Pink snow season has come and gone at last, alas, in Portland – that delirious and brief time when all the flowering fruit trees are doing their thing. Big luscious clouds of pink and white line the riverbanks, and a walk down the street means you and your dog come home with festooned with cherry blossoms.
Also at this time of year, people walk around sneezing their noses off.
Along with all the floral phenoms, another performance has been unfolding for months here. Someone tell me if this is happening all over the U.S. or just in Portland.
Like many cities founded in a pre-auto era, Portland streets have iron rings imbedded into the curbs, apparently meant to provide places to hitch up horses. Several months ago, someone started making use of these relics; small plastic horses began to appear all over town, tethered to the curb by means of a wire braid looped around those old iron rings.
Eventually it turned out the ubiquitous horses were largely the work of a lone installation artist. I saw her one day downtown, being video-documented while she “dedicated” a new tethering at the corner of 12th & Washington.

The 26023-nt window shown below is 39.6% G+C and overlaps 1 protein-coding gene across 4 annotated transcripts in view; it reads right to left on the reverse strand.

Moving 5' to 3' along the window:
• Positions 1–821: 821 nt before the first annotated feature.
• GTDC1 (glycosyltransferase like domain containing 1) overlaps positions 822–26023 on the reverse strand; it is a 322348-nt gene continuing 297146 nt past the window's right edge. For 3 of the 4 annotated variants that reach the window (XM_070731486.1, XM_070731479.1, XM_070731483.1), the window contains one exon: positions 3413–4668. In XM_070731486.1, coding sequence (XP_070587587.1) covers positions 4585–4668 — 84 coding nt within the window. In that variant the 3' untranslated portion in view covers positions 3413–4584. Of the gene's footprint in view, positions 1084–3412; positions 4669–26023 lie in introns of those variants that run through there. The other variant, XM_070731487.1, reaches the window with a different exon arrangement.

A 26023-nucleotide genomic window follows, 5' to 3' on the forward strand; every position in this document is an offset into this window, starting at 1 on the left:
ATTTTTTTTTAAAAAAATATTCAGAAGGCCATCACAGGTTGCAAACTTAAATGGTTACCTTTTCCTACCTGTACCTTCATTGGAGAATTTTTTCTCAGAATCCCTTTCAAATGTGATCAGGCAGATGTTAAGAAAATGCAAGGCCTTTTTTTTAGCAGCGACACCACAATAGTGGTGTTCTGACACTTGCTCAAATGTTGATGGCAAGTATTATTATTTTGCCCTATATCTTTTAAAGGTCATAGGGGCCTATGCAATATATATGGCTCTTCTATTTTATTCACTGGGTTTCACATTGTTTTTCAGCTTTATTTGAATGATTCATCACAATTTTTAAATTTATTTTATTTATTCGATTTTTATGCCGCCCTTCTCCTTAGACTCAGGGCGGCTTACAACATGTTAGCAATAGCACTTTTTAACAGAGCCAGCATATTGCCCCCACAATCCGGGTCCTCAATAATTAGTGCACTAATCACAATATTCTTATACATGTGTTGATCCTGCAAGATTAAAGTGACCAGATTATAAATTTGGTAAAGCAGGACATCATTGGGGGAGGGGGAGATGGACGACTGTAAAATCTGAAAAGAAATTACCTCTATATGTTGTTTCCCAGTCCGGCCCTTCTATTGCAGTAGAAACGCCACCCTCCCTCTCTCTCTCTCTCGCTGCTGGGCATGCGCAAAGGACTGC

At least in my neighborhood of Irvington, she inspired a lot of copycats. Soon long-disused toy models started turning up on curbs. Especially well-represented were those spooky Sparklehorse creatures that had an inexplicable vogue some years back – you know, the Disneyesque equines, fully anthropomorphized with long eyelashes, demure smiles and spun fiberglass manes and tails. On one nearby block, Sparklehorses appeared clumped together in tiny herds, glowing and glinting at you in the dark with those unreadable Mona Lisa smiles….
But toy horses are not the only things participating in the city-wide show. I’ve spotted bears, rabbits — even a few dinosaurs. No Barbies, though. I guess shackling pert little blonde effigies to the curb is a step too far into the dark side even for Portlanders…..
Anyway. There’s an odd coda to our local Happening. A month or so ago, some counter-installation artist went around Irvington on an impressively thorough safari and busted the legs off every single toy! Probably s/he did this just to be a grinch, but you know: arguably, the action does provide the logical conclusion to the original artist’s (presumed) intent. If at first the little horses reminded us of bygone days here in Portland, maybe the vandal’s response reminds us of how car culture came to change the city – and not for the better.
As if in defiance of the spoilsport’s campaign, few people have removed the broken toys. Now the horses just lay there, legless and lonesome, their painted eyes still wide open but now looking just a little surprised.